"Madame Alphonse must arrange that as she pleases. I think she will be very glad to have it all the same. Twelve hundred francs on the finger is pleasant. That other little ring," he added, looking in a contented way at the plain ring he wore, "that one a woman in Paris gave me on Shrove Tuesday. How I did enjoy myself when I was in Paris two years ago! That is the place to have a good time!" and he sighed regretfully.
We were to dine that day at Puygarrig with the relations of the bride; so we got into the carriage, and drove to the château, which was four or five miles from Ille. I was presented and received as the friend of the family. I will not speak of the dinner, or the conversation which followed. I took but little part in it. M. Alphonse was seated beside his betrothed, and whispered a word or two in her ear now and then. As for her, she hardly raised her eyes; and every time her lover spoke to her she blushed modestly, but answered without embarrassment.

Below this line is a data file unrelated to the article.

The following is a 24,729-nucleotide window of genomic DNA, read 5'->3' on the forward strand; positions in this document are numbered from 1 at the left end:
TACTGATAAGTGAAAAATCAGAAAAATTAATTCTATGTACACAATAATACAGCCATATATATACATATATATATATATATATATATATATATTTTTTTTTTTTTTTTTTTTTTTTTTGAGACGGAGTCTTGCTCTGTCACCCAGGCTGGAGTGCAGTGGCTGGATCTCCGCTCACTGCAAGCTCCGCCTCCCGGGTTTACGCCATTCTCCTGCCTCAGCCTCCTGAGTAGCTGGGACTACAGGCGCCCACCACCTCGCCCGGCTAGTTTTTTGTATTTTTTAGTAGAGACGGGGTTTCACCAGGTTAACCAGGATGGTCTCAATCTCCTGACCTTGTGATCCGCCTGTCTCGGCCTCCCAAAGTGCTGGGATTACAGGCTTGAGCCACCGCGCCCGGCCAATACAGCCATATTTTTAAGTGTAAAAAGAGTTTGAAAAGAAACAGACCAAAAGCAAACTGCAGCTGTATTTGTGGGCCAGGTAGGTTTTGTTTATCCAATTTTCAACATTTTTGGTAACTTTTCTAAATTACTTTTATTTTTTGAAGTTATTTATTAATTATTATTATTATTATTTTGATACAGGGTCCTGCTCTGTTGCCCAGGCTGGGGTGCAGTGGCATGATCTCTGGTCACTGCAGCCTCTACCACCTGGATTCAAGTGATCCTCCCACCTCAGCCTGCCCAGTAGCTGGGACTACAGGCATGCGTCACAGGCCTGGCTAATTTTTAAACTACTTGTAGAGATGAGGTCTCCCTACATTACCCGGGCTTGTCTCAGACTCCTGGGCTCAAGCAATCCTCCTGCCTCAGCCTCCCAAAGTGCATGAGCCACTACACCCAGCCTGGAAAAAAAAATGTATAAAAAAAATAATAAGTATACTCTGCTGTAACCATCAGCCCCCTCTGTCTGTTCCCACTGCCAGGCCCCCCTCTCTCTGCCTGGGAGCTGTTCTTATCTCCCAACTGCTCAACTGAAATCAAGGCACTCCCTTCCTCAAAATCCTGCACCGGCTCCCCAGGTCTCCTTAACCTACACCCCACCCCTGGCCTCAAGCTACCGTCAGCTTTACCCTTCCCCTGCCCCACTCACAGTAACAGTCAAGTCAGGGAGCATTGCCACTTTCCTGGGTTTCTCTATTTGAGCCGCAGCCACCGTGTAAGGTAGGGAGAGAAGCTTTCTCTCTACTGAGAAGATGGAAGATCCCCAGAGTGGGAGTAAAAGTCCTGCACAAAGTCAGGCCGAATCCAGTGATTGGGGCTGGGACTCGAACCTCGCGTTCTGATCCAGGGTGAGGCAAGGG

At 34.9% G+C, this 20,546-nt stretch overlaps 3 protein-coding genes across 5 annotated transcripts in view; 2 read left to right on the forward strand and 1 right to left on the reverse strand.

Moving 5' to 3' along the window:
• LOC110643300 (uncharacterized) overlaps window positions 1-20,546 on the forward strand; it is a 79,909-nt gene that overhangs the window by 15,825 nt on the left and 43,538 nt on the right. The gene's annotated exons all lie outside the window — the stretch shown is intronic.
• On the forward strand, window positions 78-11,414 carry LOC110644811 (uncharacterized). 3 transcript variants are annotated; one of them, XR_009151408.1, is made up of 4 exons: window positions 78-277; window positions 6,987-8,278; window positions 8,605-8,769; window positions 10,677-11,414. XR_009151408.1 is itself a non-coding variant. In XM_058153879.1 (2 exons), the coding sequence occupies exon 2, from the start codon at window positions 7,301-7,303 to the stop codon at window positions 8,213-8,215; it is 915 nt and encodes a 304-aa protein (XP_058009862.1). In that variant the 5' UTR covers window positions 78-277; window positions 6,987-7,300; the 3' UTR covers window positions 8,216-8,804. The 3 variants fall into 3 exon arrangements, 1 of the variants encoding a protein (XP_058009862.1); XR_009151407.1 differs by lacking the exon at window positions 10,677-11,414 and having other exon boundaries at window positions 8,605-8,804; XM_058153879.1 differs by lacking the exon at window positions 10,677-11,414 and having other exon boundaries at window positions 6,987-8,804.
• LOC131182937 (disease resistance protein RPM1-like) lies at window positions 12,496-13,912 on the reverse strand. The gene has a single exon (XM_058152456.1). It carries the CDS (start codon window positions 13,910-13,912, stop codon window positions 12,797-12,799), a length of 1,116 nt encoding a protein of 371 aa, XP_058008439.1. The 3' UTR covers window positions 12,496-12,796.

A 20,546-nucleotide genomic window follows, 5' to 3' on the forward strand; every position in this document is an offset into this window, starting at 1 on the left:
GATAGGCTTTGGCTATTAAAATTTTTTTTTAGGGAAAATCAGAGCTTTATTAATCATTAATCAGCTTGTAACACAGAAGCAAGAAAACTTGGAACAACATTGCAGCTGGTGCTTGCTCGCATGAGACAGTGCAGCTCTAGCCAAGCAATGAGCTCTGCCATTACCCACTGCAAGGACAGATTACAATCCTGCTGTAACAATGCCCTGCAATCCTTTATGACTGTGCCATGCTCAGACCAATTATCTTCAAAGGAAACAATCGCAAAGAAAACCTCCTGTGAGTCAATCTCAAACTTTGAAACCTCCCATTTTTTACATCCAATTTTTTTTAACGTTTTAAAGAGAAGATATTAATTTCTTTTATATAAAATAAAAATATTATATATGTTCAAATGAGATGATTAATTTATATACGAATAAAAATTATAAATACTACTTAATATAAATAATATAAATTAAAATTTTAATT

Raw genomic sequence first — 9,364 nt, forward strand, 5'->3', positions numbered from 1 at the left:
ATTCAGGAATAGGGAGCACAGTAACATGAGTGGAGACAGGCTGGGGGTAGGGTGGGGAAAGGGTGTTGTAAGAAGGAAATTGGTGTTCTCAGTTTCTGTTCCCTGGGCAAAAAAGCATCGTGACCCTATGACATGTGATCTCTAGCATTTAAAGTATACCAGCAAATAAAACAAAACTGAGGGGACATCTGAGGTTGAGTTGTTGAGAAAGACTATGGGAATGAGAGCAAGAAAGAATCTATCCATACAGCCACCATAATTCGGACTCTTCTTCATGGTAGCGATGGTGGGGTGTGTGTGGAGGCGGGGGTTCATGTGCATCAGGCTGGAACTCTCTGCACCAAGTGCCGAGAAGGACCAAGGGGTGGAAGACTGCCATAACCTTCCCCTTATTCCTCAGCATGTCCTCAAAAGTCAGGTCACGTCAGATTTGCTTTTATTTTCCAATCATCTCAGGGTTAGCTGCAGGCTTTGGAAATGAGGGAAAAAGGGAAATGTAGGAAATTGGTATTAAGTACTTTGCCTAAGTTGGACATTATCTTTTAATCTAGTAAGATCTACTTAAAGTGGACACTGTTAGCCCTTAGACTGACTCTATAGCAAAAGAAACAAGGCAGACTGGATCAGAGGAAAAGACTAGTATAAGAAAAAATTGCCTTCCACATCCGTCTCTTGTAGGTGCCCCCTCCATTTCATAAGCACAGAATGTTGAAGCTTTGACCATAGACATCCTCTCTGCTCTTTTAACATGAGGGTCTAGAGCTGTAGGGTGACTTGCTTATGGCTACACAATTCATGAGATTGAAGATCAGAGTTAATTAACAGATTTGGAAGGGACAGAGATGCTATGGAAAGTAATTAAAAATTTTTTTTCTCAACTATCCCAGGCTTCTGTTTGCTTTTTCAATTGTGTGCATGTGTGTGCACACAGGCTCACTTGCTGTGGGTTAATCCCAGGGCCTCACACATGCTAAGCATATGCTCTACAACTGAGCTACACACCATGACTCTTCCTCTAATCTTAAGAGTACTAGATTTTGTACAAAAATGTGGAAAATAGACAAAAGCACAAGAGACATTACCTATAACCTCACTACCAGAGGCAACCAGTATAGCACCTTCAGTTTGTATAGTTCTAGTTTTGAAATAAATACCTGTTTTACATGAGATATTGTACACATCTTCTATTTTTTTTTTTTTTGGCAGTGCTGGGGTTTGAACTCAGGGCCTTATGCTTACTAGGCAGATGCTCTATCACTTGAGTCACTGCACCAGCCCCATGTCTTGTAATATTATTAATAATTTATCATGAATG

Mademoiselle de Puygarrig was eighteen years of age. Her slender, graceful figure formed a striking contrast to the stalwart frame of her future husband. She was not only beautiful, she was alluring. I admired the perfect naturalness of all her replies. Her kind look, which yet was not free from a touch of malice, reminded me, in